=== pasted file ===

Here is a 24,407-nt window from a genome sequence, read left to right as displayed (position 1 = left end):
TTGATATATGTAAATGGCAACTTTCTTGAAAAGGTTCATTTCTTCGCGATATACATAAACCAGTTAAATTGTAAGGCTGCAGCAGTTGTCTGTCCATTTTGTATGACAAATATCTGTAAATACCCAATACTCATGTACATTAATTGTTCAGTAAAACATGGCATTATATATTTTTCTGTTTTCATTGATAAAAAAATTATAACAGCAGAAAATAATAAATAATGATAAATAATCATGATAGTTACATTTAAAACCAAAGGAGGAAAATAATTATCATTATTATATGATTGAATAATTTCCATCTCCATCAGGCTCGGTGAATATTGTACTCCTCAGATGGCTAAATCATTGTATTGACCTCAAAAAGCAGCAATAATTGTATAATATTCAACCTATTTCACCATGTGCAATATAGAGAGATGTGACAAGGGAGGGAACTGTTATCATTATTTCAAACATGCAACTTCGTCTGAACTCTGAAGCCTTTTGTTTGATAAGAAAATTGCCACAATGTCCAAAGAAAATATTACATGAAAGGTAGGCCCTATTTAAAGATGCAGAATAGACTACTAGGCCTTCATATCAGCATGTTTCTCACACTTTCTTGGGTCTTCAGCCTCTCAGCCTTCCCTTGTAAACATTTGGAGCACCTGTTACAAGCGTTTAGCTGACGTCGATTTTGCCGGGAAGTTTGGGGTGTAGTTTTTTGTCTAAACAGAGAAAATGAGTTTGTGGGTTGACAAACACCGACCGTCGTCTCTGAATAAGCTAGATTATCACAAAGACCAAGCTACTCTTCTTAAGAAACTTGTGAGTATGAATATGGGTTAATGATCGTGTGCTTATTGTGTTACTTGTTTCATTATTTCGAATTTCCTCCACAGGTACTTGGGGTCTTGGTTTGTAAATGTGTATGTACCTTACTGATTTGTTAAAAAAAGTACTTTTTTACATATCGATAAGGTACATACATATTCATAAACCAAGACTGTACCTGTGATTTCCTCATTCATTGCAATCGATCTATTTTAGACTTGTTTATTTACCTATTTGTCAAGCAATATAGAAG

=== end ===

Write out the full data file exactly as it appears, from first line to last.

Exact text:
Here is a 24,407-nt window from a genome sequence, read left to right as displayed (position 1 = left end):
TTGATATATGTAAATGGCAACTTTCTTGAAAAGGTTCATTTCTTCGCGATATACATAAACCAGTTAAATTGTAAGGCTGCAGCAGTTGTCTGTCCATTTTGTATGACAAATATCTGTAAATACCCAATACTCATGTACATTAATTGTTCAGTAAAACATGGCATTATATATTTTTCTGTTTTCATTGATAAAAAAATTATAACAGCAGAAAATAATAAATAATGATAAATAATCATGATAGTTACATTTAAAACCAAAGGAGGAAAATAATTATCATTATTATATGATTGAATAATTTCCATCTCCATCAGGCTCGGTGAATATTGTACTCCTCAGATGGCTAAATCATTGTATTGACCTCAAAAAGCAGCAATAATTGTATAATATTCAACCTATTTCACCATGTGCAATATAGAGAGATGTGACAAGGGAGGGAACTGTTATCATTATTTCAAACATGCAACTTCGTCTGAACTCTGAAGCCTTTTGTTTGATAAGAAAATTGCCACAATGTCCAAAGAAAATATTACATGAAAGGTAGGCCCTATTTAAAGATGCAGAATAGACTACTAGGCCTTCATATCAGCATGTTTCTCACACTTTCTTGGGTCTTCAGCCTCTCAGCCTTCCCTTGTAAACATTTGGAGCACCTGTTACAAGCGTTTAGCTGACGTCGATTTTGCCGGGAAGTTTGGGGTGTAGTTTTTTGTCTAAACAGAGAAAATGAGTTTGTGGGTTGACAAACACCGACCGTCGTCTCTGAATAAGCTAGATTATCACAAAGACCAAGCTACTCTTCTTAAGAAACTTGTGAGTATGAATATGGGTTAATGATCGTGTGCTTATTGTGTTACTTGTTTCATTATTTCGAATTTCCTCCACAGGTACTTGGGGTCTTGGTTTGTAAATGTGTATGTACCTTACTGATTTGTTAAAAAAAGTACTTTTTTACATATCGATAAGGTACATACATATTCATAAACCAAGACTGTACCTGTGATTTCCTCATTCATTGCAATCGATCTATTTTAGACTTGTTTATTTACCTATTTGTCAAGCAATATAGAAG